This morning I had the pleasure to visit just such a training venue outside of Geneva called Ecogia. It is the main training centre for the International Committee of the Red Cross. And in fact, it is the manifestation of the vision of two trainers, Christiane Amici Raboud, now the Director of Ecogia, and one of her ICRC colleagues, also a trainer at the time. They seemed to think of everything and built up a delightful learning environment for both their peers, and the participants who spend time at Ecogia.
Each meeting room is the ultimate in flexibility. Everything is on wheels, the tables, the chairs, the projectors - there are even mobile units that people can wheel around after them to hold their materials and documentation (with handles at the front and perfect height for humans as opposed to smaller mammals). Each of these items has a very small overall footprint and weight - the tables quickly fold up into slim objects that look like flipcharts, the chairs are very light, the projector is in a trolley (and the cables are in the floor) so you can use any wall as a projection screen.
Even the lighting is flexible. In the main room, the projector is linked to automatic blinds and dimmers, so when you are ready to go, you push the button and the lights immediately go off and the blinds down; when the off switch is pressed, everything lights up again. No fumbling around in the dark looking for blinds and switches.
There are plenty of break out spaces, and to make it easy for groups to move around with their work, many walls are magnetic, and flipchart headers with strong magnets on them, filled with paper, are easy to take off one magnetic wall and into another room. Meeting rooms which have wall paper (the Centre was originally an 18th century orphanage, with modern additions, and has kept its charm), there are full length magnetic strips or clip in strips for flipcharts.
Of course there are many great training centres in the world, frequently very expensive and exclusive, often the domain of private sector clients. However, Ecogia, which has the majority of its clientele with the ICRC, also rents its meeting rooms and sleeping rooms to other organizations, all at compassionate cost-recovery rates, in keeping with the ICRC's community values. It also offers simplicity in both reservation, and an all-inclusive equipment etc. package. No negotiating late in the night with a junior manager who doesn't want to part with that additional flipchart or projector because it is not on the reservation. Also surprisingly included - all the bedrooms and many small meeting rooms have internet-accessible computers, are connected to printers and have free phones!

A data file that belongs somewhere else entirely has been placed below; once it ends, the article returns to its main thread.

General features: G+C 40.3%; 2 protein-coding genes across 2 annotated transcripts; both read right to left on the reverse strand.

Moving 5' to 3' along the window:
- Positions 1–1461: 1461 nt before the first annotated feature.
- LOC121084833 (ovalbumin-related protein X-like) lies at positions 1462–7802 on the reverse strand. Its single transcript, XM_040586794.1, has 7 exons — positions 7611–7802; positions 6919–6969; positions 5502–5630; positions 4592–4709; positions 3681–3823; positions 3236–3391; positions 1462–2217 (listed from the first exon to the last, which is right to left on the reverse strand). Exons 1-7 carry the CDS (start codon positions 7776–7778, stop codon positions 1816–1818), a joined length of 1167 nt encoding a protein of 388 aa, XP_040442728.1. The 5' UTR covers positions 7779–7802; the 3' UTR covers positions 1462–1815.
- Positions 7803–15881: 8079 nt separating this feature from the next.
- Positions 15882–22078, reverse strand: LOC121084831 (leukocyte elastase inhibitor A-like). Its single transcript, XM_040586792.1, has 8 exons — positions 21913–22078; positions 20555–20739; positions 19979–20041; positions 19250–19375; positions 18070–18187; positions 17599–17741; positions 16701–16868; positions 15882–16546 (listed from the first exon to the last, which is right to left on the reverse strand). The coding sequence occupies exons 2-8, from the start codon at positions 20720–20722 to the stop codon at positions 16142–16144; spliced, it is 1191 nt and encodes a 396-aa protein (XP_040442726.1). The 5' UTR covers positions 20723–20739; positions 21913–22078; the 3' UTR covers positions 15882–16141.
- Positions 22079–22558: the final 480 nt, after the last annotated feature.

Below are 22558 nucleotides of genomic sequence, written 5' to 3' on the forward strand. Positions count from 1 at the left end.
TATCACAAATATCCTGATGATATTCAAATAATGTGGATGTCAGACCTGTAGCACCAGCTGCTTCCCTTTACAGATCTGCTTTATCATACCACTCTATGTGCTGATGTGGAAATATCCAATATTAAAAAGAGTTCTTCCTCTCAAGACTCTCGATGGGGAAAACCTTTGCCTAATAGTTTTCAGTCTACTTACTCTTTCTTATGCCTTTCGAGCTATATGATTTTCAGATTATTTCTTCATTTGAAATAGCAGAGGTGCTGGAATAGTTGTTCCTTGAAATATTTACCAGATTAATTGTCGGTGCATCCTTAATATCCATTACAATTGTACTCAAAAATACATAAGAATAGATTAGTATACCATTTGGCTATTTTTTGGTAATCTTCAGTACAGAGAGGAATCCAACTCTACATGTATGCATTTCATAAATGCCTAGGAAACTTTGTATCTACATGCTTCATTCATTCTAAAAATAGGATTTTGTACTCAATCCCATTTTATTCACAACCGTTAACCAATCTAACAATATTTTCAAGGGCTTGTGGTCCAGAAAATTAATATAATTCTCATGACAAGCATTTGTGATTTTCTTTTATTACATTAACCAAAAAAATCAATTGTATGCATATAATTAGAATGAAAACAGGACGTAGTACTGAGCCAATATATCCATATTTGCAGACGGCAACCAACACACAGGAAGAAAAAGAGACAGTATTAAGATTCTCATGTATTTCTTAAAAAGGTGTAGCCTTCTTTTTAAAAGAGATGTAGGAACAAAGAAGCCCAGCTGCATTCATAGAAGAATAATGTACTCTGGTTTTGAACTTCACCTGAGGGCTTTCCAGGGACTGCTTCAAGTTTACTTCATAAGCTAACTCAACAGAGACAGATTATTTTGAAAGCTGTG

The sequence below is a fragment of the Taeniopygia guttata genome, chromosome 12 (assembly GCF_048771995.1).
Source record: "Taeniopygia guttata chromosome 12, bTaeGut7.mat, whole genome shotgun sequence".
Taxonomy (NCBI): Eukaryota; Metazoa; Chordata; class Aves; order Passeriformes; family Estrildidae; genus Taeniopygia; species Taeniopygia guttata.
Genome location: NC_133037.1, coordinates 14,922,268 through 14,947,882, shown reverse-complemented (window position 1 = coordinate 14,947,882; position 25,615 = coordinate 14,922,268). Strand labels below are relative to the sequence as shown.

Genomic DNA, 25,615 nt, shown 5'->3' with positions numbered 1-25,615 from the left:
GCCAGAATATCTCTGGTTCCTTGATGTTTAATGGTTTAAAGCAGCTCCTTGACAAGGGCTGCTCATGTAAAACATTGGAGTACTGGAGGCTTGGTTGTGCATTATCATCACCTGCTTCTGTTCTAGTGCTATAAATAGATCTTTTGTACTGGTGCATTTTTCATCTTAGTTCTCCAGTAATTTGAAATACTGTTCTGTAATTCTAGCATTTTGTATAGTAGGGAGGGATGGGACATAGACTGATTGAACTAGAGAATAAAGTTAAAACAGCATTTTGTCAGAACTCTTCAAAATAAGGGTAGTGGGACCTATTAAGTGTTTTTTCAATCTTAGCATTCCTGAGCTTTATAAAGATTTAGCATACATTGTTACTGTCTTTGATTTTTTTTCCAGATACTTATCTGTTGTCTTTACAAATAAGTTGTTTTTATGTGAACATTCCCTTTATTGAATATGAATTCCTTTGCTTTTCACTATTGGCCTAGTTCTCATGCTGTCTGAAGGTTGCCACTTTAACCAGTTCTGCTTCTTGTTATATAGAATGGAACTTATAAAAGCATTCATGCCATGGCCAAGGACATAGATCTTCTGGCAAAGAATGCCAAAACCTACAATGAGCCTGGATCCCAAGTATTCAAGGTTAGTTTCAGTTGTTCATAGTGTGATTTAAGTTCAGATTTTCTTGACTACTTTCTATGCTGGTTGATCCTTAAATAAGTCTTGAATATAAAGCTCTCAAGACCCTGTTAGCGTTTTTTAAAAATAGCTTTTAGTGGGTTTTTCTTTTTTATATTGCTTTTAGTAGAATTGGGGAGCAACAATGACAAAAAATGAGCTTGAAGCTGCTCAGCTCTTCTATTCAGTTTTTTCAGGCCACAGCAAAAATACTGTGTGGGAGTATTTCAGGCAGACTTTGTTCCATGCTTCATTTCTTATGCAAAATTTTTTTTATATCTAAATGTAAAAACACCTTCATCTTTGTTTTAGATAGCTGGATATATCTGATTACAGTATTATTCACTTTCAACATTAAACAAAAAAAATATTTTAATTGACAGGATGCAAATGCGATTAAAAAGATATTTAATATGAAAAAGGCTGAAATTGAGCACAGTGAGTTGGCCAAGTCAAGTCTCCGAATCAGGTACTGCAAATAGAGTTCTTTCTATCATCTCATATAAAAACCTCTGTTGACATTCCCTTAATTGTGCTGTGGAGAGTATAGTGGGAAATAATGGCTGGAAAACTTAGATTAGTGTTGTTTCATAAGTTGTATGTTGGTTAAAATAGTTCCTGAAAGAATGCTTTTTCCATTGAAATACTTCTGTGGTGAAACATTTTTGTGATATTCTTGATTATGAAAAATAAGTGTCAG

I must say, I was impressed. And I could clearly see, as Christiane kindly showed me around, the care and thought that had gone into every aspect of the centre. I love the idea that some trainers got together and tapped their learning about what works in training spaces, and then used it to make an innovative new place that uses learning for learning.
Wednesday, August 19, 2009
This morning I am helping to team deliver a day-long systems thinking module as a part of this week's Isis Academy (AtKisson Associates), a leadership programme for sustainability practitioners being held outside of Stockholm. Systems can be complex for some people, so we are starting with an introduction by Alan AtKisson, sustainability expert, author and song writer, on the "systems zoo". Listen to the Systems Zoo song here.
The Systems Zoo, a concept originated by German systems thinker Hartmut Bossel, has been translated into a sing-a-long song by Alan. As he walks them through the concepts, the participants don't know yet. At the moment, Alan is introducing the basic concepts, telling stories about them, and having the group say each word (he says they are onomatopoeiac, that is, they sould like what they are.) The words are:
- Rates of Change
- Nonlinear Effects
- Feedback Loops
- Na-na-na-na-na (well this is a part of the song, but not actually a systems concept)
The song is followed by an introductory presentation on modelling, being done by Piotr Magnuszewski, from the Centre for Systems Solutions (Wroclaw). It has now quickly gone into systems modules, with stock and flow diagrams, bathtubs, fishery models, and an introduction to Vensim. Much more complicated than the concepts seemed in the song and the rumours example, but that was a good familiar introduction to a way of thinking that is not familiar to everyone. Jay Forrester , one of the "fathers" of systems dynamics, was attributed as saying, that people's minds had not evolved to think about solving non-linear differential equations. That's for sure!